Developers get their hands on Iron Horse trail
After a heated city council vote, Waterloo is moving ahead with plans to redevelop a portion of the Iron Horse Trail.
On June 10, city councilors voted four to two in favour of moving the trail from where it currently cuts across Park St. and Caroline St. so that the area could be rezoned and redeveloped for a large, multi-use development project spearheaded by Mady Development Corporation.
“It was a difficult [decision],” said Ward 7 councilor Melissa Durrell, who voted in favour of rezoning the land and moving the Iron Horse trail. “But I believe it was the right one for the city of Waterloo.”
The proposed development sits in her ward, one of the areas identified by the city as having potential for urban intensification. The proposed double condo towers could potentially house 600 new residents in uptown Waterloo. The Iron Horse Trail will continue to be owned by the city, though Mady Development Corporation will build it with full input from the city.
The June meeting was so well attended that some constituents had to sit in one of City Hall’s spillover rooms to watch the proceedings. Over ten delegates spoke, going for over two-and-a-half hours. A majority was against moving the trail, though representatives from the Charcoal Group, which owns the Bauer Kitchen adjacent to the proposed development, and Vincenzo’s, spoke in favour because of the potential benefit to their businesses.
Mike Boos, an advocate with the Tri-Cities Transport Action Group (TriTAG), spoke out against moving the trail at the meeting. He spoke to the Cord a few weeks after the meeting.
“The trail is sort of the primary active transportation corridor for the entire Region,” he said. “So we were really bothered that this particular plan would sort of relocate away from its historical alignment but do so in a way that actually degrades the experience.”
Boos is concerned that the new path, which will run between the new development and the currently standing Sunlife Financial parking garage, will spend most of its time in the shade and will create a sharp turn as people exit the path at the corner of the building.
Other concerns were also raised at the June 10 council meeting.
Roger Suffling, a member of the Bicycle Advocacy Committee of Easy Riders Cycle Club, actually brought a prop to convey his concern — two metre sticks taped together with bike handles attached to show that the proposed two meter width of the new bike trail isn’t sufficient for passing cyclists. The development plan as presented included a four meter wide separated path for cyclists and pedestrians.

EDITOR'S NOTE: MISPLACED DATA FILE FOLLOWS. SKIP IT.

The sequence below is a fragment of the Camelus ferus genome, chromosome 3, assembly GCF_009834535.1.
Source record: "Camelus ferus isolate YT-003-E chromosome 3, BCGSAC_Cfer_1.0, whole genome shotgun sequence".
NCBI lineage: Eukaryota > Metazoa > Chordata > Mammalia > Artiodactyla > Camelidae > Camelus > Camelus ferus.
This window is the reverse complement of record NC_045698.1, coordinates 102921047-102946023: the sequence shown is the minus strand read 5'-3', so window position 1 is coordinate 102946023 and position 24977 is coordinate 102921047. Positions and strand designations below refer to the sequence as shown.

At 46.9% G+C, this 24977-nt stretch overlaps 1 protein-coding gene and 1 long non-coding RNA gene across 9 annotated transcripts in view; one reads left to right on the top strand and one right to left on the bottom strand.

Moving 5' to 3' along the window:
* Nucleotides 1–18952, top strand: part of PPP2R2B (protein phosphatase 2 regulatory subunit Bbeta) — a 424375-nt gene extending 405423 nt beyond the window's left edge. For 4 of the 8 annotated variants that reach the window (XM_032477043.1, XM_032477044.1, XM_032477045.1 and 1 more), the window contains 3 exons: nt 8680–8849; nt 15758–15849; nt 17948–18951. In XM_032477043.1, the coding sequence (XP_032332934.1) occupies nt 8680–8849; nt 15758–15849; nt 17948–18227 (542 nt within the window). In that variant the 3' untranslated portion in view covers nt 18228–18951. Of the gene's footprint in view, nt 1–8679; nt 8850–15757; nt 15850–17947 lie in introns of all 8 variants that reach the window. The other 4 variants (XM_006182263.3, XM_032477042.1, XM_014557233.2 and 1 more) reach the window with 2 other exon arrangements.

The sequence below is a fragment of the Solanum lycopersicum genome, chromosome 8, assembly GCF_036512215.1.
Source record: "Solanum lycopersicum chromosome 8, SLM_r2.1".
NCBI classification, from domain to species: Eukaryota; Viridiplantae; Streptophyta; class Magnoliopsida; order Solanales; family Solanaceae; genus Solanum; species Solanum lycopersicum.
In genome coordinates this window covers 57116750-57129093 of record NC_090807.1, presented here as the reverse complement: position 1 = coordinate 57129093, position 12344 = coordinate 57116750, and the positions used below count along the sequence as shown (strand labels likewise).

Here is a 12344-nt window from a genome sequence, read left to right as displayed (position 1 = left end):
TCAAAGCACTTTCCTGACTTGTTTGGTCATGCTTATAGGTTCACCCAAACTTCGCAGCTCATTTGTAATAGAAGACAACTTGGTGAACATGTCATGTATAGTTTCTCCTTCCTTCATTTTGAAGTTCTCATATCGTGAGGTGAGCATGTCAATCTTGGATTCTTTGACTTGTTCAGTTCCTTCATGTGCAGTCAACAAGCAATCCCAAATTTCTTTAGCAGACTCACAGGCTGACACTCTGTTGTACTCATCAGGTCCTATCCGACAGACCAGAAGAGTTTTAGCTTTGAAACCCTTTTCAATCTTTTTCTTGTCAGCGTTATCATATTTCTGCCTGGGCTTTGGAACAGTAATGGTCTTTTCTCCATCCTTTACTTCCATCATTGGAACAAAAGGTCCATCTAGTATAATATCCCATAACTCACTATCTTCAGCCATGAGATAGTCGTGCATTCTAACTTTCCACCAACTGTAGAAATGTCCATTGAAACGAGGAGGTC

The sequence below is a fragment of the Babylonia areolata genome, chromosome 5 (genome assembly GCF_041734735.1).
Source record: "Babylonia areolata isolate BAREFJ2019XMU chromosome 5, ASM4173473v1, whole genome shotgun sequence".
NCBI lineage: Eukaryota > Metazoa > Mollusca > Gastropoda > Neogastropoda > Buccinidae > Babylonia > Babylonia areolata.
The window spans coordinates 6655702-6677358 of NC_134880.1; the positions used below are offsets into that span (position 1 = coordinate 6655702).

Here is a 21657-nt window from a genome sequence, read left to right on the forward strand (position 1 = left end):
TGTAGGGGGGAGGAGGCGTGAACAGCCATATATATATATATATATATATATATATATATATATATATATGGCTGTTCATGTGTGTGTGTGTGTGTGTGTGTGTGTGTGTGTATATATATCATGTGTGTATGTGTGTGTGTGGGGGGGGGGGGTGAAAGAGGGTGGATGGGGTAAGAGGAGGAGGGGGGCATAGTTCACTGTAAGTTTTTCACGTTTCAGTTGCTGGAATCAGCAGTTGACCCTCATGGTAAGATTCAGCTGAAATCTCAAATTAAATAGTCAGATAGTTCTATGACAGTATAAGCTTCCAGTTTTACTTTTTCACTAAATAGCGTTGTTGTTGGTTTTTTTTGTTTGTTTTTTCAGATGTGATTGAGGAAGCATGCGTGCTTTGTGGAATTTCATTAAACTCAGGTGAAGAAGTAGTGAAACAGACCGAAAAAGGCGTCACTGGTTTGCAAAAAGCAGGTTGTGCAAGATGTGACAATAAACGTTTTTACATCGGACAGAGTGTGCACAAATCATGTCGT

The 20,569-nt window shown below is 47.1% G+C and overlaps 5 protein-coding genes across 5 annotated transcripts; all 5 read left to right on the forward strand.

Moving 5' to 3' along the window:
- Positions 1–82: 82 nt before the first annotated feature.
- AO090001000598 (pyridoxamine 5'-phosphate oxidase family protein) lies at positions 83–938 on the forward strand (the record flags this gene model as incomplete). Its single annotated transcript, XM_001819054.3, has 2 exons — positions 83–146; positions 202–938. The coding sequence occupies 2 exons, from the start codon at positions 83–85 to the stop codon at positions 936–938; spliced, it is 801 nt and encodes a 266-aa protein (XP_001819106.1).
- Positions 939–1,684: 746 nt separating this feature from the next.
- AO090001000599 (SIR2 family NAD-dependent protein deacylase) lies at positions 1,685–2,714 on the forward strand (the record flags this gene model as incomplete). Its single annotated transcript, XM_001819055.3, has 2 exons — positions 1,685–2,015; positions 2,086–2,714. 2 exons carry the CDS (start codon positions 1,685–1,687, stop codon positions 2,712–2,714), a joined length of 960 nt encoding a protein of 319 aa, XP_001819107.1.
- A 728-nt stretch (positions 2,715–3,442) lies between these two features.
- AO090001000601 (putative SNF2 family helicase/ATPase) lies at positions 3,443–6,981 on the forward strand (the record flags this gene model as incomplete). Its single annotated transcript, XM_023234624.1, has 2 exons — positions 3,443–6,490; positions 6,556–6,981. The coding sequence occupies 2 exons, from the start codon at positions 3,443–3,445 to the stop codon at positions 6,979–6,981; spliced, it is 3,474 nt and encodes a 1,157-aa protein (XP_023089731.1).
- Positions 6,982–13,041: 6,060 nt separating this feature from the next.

“Standard for multi-use trail is three meters,” said Trevor Hawkins, a development planner with the city of Waterloo. He pointed out that because the pedestrian and cycle lanes are separated, this is not the case here. However, guidelines established by many municipalities indicate that the minimum width of a shared two-way bike lane is three meters, though three and half metres is preferred.
At the council meeting, representatives from MHBC Planning, Urban Design & Landscape Architecture – who currently represent Mady Development Corporation – did indicate they will revisit the design of the bike path to ensure it meets width standards.
While city council breaks for the summer, city staff is drawing up plans to start a public consultation process for the new trail. “There will be some opportunities for some level of consultation but how much and how it will work I am not sure about yet,” said Hawkins.
Durrell is hopeful that it will be a fruitful process. “We’re looking for a collaborative approach on what the new trail will look like,” she said.
TriTAG is not entirely done exploring their options to oppose moving the trail. “We’re still investigating what is possible through the Ontario Municipal Board,” said Boos. “We’re not saying we’re taking particular action.”
Boos also mentioned that the trail could potentially be rerouted along John St. to Caroline St. “That would actually add connectivity to the King St. and Allen St. rapid transit station that is actually going to span the entire block.”
Boos remains optimistic about the future of active transportation in Waterloo.
“There’s a number of different projects that the city is involved with and this particular one was, I think, quite unfortunate,” he said. “But the city isn’t just focused on one thing at a time and there are lots of opportunities to improve cycling in other ways.”